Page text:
Sudden Dog Deaths In Shelter Population

Hi, I volunteer at a local animal shelter, and we have had two dogs die recently in a strange manner that seems to have stumped even our vets. Each dog started vomiting and having diarhea in the evening and by the next morning they had died. Both had seemingly bled out, as they were found in pools of blood. Our vets have not been able to pin down a cause as of yet, autopsies were done and samples were sent to the university for second opinions. I guess my question is what could cause a dog to go from mild diarhea and vomiting to death in less than twelve hours time?

Some of the simplest organisms on earth, the Protozoa, are single-celled organisms that can cause serious illness and sometimes death in all animals. Of these, Coccidia are intestinal and invade and infect the lines of the intestinal tract. Of those that infect dogs, Isospora is the most common, and can be spread by eating an infected host (such as a rat) or being in contact with fecal matter from an infected host (like another dog). It is therefore unsurprising that outbreaks most often occur in high-density populations such as kennels and shelters.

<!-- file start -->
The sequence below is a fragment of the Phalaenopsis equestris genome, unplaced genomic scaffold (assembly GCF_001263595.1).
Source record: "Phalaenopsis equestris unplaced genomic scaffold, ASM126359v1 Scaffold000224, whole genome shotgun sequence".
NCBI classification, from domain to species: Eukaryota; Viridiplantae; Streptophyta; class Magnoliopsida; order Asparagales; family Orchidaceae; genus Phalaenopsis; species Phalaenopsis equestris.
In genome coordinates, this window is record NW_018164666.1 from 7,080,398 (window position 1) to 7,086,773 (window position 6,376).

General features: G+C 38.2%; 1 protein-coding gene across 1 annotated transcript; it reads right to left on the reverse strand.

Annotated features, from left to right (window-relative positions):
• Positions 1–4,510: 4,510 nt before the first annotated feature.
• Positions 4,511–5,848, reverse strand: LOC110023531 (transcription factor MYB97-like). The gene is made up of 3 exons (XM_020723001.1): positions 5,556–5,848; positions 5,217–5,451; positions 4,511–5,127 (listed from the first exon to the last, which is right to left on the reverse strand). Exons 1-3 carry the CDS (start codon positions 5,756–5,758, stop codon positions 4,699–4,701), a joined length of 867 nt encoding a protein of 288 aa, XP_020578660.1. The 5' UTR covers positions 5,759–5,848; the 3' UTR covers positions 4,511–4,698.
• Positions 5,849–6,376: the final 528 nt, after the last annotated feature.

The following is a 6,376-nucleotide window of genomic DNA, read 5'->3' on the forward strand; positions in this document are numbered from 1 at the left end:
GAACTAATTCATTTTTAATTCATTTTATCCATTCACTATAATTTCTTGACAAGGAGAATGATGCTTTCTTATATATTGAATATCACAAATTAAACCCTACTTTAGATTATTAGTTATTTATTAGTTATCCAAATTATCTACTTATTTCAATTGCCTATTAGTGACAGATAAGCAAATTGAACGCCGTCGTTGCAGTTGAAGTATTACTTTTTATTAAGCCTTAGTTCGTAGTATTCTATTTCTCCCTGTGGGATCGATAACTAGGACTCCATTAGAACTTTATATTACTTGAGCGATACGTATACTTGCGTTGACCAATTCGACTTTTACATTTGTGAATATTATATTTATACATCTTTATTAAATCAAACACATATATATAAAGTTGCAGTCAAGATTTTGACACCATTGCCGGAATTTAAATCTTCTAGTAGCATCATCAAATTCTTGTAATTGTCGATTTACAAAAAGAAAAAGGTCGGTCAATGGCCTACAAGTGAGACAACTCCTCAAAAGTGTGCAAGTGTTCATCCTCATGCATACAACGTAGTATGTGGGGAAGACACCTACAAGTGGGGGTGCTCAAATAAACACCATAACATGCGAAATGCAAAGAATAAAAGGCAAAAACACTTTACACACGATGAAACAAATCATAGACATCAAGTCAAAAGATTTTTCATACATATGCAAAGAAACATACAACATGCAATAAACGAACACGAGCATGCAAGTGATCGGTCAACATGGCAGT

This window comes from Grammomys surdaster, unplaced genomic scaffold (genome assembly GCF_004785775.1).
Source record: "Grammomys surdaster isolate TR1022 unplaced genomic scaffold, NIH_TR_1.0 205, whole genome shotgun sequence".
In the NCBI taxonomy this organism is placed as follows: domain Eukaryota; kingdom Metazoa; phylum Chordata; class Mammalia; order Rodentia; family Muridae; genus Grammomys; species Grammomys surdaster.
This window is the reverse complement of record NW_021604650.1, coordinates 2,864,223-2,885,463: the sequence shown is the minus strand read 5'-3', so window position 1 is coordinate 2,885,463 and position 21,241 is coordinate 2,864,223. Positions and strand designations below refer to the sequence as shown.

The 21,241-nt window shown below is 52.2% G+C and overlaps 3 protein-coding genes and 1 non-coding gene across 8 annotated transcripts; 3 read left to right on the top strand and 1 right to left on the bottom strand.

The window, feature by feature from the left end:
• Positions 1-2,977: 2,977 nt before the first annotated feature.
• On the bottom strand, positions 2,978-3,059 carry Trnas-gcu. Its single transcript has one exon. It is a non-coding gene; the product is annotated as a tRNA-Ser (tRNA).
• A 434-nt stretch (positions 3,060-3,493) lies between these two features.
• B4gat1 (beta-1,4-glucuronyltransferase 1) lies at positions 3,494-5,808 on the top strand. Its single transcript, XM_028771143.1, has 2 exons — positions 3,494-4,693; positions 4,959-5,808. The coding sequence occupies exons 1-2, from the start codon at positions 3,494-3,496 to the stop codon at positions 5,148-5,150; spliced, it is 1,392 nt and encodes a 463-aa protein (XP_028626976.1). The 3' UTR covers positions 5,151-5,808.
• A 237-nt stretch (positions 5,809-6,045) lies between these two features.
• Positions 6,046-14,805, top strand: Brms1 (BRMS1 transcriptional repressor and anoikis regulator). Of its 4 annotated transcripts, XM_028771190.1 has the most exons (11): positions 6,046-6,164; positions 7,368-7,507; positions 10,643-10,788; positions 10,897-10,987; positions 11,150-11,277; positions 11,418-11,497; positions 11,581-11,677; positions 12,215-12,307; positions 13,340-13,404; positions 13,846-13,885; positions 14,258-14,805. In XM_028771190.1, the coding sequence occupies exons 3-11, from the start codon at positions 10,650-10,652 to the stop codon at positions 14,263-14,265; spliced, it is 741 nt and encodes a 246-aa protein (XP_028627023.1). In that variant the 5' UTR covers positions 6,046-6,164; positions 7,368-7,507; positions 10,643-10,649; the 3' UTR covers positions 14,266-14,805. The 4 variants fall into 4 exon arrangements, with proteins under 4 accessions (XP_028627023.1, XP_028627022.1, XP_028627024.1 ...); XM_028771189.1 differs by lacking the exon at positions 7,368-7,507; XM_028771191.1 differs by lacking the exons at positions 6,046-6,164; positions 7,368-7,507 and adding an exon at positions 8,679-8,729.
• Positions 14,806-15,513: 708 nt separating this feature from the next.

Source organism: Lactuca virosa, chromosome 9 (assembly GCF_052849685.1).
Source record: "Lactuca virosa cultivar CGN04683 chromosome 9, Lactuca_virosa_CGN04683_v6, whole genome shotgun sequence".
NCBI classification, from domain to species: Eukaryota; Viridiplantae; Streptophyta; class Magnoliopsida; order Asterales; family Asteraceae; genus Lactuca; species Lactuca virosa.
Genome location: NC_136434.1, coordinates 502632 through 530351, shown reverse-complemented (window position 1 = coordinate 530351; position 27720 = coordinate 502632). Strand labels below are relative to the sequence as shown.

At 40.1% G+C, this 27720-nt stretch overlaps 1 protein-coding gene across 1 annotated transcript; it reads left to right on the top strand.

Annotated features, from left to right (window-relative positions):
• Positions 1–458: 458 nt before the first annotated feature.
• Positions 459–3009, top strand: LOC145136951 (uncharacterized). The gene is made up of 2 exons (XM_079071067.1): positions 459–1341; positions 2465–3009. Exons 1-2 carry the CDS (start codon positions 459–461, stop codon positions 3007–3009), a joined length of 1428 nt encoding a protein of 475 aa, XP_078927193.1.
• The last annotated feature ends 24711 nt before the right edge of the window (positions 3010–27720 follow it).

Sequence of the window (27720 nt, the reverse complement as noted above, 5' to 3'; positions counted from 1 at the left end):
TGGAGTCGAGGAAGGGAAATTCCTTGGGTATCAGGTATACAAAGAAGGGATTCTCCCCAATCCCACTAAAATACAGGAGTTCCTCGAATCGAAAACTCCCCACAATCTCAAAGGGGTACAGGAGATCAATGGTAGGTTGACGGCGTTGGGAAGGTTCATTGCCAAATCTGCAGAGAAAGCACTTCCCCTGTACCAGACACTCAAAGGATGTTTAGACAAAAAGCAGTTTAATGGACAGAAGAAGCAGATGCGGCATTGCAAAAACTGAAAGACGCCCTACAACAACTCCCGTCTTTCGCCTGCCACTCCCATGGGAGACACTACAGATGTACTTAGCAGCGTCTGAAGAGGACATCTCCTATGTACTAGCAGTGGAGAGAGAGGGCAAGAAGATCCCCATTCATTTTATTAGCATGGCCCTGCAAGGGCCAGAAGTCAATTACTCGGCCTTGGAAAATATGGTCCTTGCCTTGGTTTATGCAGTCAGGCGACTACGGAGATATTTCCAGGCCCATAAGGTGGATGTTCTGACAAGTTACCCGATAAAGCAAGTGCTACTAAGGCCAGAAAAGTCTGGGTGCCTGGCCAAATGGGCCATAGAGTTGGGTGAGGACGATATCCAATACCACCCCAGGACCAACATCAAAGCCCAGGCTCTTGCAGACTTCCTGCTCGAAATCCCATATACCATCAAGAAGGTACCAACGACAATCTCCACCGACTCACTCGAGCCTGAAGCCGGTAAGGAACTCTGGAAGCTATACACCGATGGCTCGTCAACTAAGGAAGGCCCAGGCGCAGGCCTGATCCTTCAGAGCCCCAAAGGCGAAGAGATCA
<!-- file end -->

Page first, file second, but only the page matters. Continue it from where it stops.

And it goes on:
Most infections are harmless and are dealt with by the body’s own defence mechanisms, resulting in minimal symptoms. However, in animals (and humans!) where the immune system is slightly debilitated, the infection can lead to severe watery or bloody diarrhea and death, although all this in the space of 12 hours is highly unusual. Perhaps there were more minor symptoms beforehand. If the deaths were caused by such an infection, the whole building must be thoroughly cleaned, and your vet may advise treating the entire population with specific drugs.

The only other ‘obvious’ potential causes are diseases found only in medieval times and in Africa, and one would hope there is hardly any reason to describe these.